Pro Soccer Team Brings Diverse City Together
The air in the room sparked with electricity when Councilman Cyril Jefferson – now candidate for mayor – stepped up to the mic. Cyril is gifted at taking a room full of High Pointers to mountaintop to see our bright future. On this particular day, in front of a packed, standing room only crowd, he got everyone energized to hear the name of the new pro soccer team that will soon play at Truist Point Stadium in downtown High Point.
What struck me about the room was the number of people in it that I didn’t know. My job has me at a lot of press conferences and announcements, supporting the good work people are doing in our city (and figuring out how HPU students and faculty can support it). Over the years, I’ve come to know most of the people who show up.
The soccer announcement was different. It wasn’t just the usual crowd. Soccer is pulling in new faces, more diverse faces, and people from all over our region. Its why the team has been named the Carolina Core Football Club. It’s a team that’s going to draw on fans and players from all over our region – and around the world.
High Point is already known the world over for the furniture market, but people in the soccer world also know it as Eddie Pope’s hometown. Eddie attended Southwest High School before playing in the MLS as a defender. He played for the US National Team and in three World Cups before being inducted into the National Soccer Hall of Fame in 2011. Eddie has returned to High Point as the Chief Sporting Officer of the team, and he’s committed to helping expand the opportunities for others like him to achieve greatness.
Megan Oglesby, managing partner for the team’s ownership group, said it best at the initial press conference. The Carolina Core FC is “bringing the international sport to the international city.” The team is working to ensure that communities in our region, who have long been on the margins, will be included – through soccer – in the heart of our community. You can think of soccer as the international language. With over 10% of High Point’s residents being immigrants and refugees, it’s a language many of them speak fluently.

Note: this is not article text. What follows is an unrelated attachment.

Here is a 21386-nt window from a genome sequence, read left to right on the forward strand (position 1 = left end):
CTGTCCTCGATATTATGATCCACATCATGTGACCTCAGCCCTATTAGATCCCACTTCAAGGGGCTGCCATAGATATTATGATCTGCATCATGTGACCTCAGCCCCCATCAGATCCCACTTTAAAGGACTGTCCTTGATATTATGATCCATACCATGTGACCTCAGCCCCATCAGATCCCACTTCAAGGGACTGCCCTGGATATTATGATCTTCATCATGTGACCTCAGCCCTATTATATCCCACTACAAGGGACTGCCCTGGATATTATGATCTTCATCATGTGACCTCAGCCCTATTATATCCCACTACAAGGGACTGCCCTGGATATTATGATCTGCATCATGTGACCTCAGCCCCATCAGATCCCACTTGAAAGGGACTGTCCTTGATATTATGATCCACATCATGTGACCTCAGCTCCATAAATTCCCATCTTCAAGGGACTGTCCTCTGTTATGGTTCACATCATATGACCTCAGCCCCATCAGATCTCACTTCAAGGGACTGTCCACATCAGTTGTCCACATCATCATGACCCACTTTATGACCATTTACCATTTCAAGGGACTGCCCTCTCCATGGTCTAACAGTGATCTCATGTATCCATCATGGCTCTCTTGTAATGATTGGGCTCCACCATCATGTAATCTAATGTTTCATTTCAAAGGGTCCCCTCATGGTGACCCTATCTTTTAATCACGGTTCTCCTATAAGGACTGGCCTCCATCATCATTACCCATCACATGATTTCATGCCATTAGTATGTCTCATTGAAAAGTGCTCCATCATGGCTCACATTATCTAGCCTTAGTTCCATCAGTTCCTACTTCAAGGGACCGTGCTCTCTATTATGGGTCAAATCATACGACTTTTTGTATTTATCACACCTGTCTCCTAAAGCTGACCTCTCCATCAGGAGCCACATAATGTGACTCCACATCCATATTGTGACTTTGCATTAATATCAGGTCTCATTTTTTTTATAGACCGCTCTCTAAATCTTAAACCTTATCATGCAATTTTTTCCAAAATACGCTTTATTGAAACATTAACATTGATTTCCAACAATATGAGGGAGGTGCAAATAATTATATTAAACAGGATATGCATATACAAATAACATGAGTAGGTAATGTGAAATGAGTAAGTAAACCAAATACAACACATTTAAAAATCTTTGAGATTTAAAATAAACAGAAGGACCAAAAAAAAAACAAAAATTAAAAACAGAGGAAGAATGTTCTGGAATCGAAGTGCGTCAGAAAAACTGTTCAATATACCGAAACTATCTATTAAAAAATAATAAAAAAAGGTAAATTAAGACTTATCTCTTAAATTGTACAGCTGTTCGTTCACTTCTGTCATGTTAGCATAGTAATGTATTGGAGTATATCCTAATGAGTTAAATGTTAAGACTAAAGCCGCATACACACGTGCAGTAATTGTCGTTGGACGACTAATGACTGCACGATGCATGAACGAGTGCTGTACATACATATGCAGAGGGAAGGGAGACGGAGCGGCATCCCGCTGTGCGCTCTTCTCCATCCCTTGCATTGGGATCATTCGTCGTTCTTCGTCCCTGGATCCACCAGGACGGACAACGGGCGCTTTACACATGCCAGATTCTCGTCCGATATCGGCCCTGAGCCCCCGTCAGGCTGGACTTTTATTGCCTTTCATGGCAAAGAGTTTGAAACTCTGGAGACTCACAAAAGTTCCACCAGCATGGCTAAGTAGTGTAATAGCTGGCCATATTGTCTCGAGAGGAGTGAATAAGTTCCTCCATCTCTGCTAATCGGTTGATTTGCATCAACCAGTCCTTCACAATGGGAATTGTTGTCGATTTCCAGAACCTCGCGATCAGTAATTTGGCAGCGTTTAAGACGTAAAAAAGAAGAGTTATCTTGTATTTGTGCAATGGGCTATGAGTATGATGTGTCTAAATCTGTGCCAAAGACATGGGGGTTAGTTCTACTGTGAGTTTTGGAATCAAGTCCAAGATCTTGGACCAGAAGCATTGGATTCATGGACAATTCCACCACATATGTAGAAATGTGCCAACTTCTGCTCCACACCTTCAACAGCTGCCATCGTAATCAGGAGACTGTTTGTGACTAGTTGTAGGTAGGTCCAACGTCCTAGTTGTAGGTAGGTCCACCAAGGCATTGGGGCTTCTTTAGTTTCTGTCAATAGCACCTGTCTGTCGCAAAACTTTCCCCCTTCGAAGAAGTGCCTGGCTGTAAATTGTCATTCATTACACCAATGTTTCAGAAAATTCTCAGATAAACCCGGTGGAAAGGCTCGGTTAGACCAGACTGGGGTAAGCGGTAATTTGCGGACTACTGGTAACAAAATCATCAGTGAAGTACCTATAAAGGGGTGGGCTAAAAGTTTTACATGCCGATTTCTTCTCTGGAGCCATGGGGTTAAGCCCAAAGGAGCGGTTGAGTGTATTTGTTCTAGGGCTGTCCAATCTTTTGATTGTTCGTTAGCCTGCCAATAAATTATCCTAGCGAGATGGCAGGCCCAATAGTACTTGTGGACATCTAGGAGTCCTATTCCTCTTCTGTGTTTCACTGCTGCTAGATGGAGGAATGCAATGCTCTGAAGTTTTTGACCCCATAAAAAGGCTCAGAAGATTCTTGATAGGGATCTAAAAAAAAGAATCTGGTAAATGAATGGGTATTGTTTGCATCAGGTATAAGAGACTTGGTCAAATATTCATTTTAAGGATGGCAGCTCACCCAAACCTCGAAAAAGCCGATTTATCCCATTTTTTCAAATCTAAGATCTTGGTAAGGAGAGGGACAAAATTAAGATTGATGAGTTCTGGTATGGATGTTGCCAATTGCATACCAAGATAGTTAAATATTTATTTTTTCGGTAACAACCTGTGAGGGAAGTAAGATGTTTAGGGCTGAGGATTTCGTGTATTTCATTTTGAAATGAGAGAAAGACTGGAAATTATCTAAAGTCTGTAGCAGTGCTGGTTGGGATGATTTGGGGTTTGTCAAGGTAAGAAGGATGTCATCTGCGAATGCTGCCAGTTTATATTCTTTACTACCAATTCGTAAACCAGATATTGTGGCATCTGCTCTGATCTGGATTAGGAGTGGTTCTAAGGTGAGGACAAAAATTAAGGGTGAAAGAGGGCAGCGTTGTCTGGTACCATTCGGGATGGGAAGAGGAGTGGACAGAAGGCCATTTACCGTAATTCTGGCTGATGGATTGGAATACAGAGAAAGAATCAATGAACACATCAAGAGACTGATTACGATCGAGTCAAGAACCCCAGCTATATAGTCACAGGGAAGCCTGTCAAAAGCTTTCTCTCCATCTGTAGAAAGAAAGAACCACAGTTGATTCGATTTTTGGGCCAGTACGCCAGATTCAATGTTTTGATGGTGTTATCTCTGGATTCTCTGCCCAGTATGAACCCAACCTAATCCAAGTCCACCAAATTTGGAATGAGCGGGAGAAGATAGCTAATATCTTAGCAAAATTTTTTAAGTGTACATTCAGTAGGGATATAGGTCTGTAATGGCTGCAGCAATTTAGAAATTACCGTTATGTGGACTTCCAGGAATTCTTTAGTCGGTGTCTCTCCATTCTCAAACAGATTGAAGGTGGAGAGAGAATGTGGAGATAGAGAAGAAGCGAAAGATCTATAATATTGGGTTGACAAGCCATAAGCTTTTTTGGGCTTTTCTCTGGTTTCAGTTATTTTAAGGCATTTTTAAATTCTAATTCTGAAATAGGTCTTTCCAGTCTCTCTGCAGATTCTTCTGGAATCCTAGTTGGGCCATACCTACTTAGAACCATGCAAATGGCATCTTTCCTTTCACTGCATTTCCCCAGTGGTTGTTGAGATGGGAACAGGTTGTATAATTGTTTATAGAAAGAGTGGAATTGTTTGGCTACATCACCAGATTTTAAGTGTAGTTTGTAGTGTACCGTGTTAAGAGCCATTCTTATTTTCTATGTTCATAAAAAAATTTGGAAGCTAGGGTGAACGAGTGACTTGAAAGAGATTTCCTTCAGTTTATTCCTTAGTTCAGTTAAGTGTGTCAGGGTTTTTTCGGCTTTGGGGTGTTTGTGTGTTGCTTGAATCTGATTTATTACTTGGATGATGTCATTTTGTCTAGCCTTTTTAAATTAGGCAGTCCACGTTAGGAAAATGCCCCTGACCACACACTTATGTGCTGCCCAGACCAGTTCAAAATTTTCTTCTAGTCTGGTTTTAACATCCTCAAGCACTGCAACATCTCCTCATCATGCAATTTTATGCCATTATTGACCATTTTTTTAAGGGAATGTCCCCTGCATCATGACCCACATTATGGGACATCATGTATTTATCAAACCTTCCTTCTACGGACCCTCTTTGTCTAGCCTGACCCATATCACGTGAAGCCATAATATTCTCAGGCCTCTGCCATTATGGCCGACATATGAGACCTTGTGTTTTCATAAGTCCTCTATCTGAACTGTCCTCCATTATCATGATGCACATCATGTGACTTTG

Too often we overlook the presence of God at work in the everyday. For those of us who are Protestant, we believe God calls us to use our work to further the kingdom; it’s not just ministers who are called by God. Our challenge is to figure out how to be God’s hands and feet to the world right where we are.
I believe we are doing God’s kingdom-building work when we use our talents and effort to build diverse and inclusive communities. With the World Cup in full swing, it’s easy to see how soccer can be a catalyst for bringing even waring nations together. Sports in American life have long been a way to bridge divides and unite communities. This is kingdom work.
When Nido Qubein first took up the mantel of downtown revitalization, he made it clear that building a stadium in the heart of the city was about much more than baseball. And for anyone who has been to a Rockers game and spent their evening talking to friends or running after kids, I think you get it. Baseball is about more than just watching the game. It brings the community together.
As Carolina Core FC prepares for its first season in 2024, we are going to see soccer bring a young, diverse community together in High Point. The increased activity at the stadium will bring more economic growth to the region, and as more people, from more backgrounds, rub shoulders, they will produce even more energy to power our collective future.
It's about soccer. But it’s also about a lot more. It’s about building a stronger, more inclusive High Point, and that’s a message we can shout from the mountaintop.